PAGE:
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Two obvious tips to improve your scientific writing

If you asked 16-year-old me what a scientist did with their time I would have given you the obvious answer: in the lab doing experiments. If you ask me now, I would rather say it is a close tie between lab work and writing. Between lab books, update reports, funding grants and research publications a scientists can easily spend as much time writing as they do in the lab.

Over the last four years of my PhD, I have written literature reviews, scientific publications, semi-regular blog posts, the majority of my thesis and the occasionally humorous tweet. During that time, I have identified two key pieces of advice that I would give to anyone who wants to improve their writing, scientific or otherwise. I warn you now, these aren’t groundbreaking tips, you’re not going to read this blog and suddenly write the next great best seller (although if you do feel free to give me some of the credit).

Sometimes we get stuck in our own heads and miss what is right in front of us; we’re too busy looking for life-hacks and quick solutions that will give us results. Unfortunately, with writing there is no quick solution – no shortcuts. But if you are looking for a way to improve your writing then here are two suggestions that I hope you will take on board.

Read everything you can get your hands on

Remember growing up when your parents wanted you to eat vegetables and you would say “I don’t like it” and they would reply with “you don’t know until you try”? The same is true about good writing, until you’ve read good and bad writing you won’t know the difference. And I don’t just mean research publications because you can learn about good writing anywhere: magazines, news articles, fiction, non-fiction. Make reading as much a priority as writing.

If you want to convince people that the work you do is interesting, then you are going to have to sell them a story, one that they will want to read. To achieve that goal you need to understand what makes a good story, and how to tell one. Every time you read something ask yourself what is keeping you interested; is it easy to understand, are you invested in what is happening, do you care about the outcome? Once you have those answers, you know what you need to start including in your own writing.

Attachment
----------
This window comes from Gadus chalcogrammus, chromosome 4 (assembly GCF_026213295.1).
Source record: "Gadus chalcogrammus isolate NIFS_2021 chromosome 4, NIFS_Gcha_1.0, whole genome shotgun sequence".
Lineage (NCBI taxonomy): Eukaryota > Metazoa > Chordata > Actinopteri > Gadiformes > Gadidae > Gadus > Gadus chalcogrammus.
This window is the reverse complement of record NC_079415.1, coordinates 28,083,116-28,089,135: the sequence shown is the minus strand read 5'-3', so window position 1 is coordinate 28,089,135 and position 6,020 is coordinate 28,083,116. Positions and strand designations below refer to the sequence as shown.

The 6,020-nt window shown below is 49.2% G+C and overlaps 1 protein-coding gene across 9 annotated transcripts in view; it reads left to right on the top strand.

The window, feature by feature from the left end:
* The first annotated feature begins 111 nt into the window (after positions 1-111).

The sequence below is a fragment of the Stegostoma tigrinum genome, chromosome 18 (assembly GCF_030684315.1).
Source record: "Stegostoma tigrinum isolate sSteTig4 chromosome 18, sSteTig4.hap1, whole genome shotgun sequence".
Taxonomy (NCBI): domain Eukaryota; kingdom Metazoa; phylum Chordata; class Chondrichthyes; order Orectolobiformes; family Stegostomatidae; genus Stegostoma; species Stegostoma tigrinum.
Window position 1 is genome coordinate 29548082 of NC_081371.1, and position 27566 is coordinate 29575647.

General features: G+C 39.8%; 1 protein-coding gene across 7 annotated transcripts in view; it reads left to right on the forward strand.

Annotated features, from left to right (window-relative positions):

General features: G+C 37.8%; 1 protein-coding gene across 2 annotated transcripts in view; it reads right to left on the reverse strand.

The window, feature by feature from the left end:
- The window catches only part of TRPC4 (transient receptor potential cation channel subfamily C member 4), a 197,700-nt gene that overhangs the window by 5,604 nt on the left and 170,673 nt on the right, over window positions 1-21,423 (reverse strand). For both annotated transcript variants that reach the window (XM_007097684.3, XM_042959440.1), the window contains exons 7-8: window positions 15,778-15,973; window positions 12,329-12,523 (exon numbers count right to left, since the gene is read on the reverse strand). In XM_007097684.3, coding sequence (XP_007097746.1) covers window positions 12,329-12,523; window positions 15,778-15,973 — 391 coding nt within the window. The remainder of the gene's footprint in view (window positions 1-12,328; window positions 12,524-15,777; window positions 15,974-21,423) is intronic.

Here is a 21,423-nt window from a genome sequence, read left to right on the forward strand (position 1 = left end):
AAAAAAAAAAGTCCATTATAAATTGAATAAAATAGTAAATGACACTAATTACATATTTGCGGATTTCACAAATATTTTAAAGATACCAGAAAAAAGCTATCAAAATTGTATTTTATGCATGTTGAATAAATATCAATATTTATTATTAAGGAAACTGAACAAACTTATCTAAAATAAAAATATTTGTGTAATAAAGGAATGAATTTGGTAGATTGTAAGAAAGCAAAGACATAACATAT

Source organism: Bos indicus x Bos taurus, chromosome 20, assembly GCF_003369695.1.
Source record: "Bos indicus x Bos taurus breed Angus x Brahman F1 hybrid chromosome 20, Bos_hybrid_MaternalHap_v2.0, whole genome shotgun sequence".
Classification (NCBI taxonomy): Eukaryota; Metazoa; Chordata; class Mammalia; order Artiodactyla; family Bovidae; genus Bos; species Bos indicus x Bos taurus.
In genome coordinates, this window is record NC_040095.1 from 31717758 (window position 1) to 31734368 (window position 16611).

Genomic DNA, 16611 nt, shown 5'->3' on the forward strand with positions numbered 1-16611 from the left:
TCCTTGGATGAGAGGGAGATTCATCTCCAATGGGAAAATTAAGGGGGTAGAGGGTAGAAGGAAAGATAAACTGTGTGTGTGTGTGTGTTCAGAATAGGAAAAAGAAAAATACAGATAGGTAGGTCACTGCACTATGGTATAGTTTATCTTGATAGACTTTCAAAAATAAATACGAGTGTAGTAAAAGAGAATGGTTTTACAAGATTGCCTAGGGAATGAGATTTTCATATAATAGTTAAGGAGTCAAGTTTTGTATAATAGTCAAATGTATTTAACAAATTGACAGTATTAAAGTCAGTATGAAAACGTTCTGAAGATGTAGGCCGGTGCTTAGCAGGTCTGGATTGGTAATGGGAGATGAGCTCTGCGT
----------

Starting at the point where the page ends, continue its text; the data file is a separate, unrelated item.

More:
Write, edit, repeat…

I usually hate clichés, but they exist for a reason, so here it goes: practice makes perfect. It sounds simple: if you want to improve your writing – then write more. As I said in the intro this will seem obvious, but you’d be surprised how often we miss the obvious. Just because something is simple does not mean it will be easy. It can feel impossible to find time to write when you’re balancing lab work, data analysis, meetings and having a personal life. Personally I’m a big fan of the Pomodoro method, set aside 25 minutes each day with no interruptions and dedicate it to writing. That will be enough to keep your writing skills sharp.

Whether it’s for a publication, a personal blog, or just one sentence of your thesis, making writing a habit is how you improve over time. Finally, never underestimate the power of editing (I edited this blog post 3 different times, and I guarantee there will still be errors). If you know you have a deadline then leave at least a few extra days for editing. Time spent editing can take an average piece of work and turn it into something outstanding. 

These suggestions aren’t ground-breaking, but they are harder than they sound. Investing time in reading, to learn what good writing actually is, and consistently dedicating time to writing will not be something you can achieve overnight. Start small, set aside 5 or 10 minutes each night before bed to read and add 15 minutes of writing time in your calendar each day. Likewise, you need to change your mind-set; writing isn’t something that you’re either good at or terrible at. It’s just about investing your time to develop a skill. So go out and start practicing – I look forward to reading the next thing you write! 

Photo by Kamyq from FreeImages.com under FreeImages.com License (CC0).

About the Author
  • Steven Gibney 0000-0002-3309-1522

    Steve is currently a member of the EPSRC CDT in Advanced Therapeutics and Nanomedicines at the University of Nottingham. He uses bioelectronics to design new treatments and diagnostic devices. When he's away from the lab he can usually be found lost in the woods or up a mountain. Twitter: @Steve_Gibney

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